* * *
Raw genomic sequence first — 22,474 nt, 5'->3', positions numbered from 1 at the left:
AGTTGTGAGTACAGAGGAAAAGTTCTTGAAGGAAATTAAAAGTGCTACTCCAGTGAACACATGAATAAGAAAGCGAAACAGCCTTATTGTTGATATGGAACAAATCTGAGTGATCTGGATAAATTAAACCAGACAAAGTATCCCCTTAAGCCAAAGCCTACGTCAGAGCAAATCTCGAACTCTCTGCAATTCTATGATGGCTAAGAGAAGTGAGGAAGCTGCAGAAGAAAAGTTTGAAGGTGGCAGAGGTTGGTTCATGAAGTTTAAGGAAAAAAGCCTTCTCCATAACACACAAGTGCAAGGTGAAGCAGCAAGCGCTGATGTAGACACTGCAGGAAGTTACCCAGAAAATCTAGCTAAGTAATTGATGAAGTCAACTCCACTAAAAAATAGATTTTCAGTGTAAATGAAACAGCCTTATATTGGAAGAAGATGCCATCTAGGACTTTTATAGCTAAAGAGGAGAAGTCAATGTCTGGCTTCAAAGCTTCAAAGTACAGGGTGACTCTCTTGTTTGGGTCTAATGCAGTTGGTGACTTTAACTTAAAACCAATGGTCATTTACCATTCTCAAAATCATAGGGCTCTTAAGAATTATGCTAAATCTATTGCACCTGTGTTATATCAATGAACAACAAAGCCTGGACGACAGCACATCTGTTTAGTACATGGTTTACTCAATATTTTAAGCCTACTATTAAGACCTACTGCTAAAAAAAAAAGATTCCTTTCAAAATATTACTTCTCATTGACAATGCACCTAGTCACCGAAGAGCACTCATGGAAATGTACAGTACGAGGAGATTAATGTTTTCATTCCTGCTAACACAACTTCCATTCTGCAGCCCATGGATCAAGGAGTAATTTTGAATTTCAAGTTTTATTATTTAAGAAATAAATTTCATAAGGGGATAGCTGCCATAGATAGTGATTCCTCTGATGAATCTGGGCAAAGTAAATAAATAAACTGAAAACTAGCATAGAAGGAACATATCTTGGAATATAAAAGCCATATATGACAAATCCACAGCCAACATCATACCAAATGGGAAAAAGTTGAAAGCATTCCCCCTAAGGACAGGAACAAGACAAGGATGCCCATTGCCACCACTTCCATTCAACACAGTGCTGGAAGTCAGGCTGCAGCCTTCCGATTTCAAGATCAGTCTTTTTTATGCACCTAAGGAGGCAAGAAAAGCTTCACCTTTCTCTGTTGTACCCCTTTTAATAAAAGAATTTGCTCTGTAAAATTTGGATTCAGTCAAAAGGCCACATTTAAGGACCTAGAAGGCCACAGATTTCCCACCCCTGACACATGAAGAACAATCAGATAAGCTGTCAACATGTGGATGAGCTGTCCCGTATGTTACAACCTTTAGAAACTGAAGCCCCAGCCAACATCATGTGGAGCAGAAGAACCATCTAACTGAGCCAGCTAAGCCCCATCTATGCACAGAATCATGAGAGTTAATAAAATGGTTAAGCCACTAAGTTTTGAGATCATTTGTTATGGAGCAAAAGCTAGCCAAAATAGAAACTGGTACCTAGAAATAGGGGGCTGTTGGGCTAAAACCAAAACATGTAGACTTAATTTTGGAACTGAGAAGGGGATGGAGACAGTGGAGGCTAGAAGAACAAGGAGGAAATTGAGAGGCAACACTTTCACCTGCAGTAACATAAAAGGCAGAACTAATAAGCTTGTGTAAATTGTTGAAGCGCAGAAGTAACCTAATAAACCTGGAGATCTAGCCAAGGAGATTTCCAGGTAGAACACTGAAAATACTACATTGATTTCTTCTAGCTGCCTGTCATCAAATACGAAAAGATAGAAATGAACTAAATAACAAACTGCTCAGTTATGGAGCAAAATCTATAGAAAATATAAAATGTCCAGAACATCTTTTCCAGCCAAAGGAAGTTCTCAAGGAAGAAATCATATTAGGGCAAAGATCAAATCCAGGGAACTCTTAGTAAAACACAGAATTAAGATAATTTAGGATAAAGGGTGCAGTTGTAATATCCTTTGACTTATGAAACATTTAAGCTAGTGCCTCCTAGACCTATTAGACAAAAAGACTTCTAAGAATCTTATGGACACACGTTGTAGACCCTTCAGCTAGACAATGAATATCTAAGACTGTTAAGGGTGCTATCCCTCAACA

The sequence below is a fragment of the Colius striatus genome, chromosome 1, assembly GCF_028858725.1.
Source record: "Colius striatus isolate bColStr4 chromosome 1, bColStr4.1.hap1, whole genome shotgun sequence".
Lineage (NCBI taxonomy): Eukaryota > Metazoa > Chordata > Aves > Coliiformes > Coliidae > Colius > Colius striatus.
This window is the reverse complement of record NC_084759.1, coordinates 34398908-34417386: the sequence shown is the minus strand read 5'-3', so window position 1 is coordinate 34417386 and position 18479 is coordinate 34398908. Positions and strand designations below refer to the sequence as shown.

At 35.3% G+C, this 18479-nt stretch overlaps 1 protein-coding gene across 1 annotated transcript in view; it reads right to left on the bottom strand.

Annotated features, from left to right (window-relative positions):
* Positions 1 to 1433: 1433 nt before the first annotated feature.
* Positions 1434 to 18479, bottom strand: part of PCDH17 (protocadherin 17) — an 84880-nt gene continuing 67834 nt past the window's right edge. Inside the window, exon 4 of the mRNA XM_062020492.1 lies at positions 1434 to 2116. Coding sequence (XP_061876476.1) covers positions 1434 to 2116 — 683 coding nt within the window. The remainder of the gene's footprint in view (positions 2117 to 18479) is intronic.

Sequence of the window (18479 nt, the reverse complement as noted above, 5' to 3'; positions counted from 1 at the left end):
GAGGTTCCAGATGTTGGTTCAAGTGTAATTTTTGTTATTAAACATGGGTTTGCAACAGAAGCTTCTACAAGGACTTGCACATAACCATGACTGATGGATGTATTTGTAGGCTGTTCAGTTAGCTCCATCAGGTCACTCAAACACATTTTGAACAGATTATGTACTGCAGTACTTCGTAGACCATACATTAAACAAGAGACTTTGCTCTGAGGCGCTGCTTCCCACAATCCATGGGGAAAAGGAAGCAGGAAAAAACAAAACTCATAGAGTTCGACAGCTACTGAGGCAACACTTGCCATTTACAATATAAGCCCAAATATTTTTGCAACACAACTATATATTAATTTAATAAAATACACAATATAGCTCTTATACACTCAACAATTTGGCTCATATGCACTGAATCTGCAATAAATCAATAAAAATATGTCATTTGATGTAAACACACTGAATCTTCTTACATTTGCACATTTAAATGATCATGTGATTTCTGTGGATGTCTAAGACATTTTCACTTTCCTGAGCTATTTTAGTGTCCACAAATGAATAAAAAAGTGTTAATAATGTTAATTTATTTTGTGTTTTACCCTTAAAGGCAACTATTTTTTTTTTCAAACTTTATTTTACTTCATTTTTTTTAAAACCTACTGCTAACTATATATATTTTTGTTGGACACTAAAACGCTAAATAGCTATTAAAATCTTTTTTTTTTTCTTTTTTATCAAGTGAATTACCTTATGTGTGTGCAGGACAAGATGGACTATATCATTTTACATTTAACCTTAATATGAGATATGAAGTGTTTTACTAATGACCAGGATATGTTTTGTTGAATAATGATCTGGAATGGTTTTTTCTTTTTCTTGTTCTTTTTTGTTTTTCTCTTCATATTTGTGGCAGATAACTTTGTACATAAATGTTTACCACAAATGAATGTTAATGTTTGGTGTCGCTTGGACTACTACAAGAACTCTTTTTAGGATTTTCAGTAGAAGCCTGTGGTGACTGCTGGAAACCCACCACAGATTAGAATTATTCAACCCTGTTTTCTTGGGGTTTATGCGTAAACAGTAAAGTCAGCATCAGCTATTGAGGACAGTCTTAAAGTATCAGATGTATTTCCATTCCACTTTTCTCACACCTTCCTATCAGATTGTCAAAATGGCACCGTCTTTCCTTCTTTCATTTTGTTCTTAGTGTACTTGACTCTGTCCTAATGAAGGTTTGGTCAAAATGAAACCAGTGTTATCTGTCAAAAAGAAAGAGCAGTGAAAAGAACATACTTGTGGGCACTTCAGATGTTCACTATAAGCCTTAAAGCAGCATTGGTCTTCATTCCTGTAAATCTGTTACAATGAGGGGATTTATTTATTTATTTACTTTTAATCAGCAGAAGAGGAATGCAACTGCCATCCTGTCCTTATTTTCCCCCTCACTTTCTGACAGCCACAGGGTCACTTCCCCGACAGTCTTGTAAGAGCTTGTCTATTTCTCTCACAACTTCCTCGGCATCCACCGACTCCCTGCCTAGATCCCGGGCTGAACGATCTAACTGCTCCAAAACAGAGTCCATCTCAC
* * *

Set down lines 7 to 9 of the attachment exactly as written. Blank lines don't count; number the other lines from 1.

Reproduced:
At 35.3% G+C, this 18479-nt stretch overlaps 1 protein-coding gene across 1 annotated transcript in view; it reads right to left on the bottom strand.

Annotated features, from left to right (window-relative positions):
* Positions 1 to 1433: 1433 nt before the first annotated feature.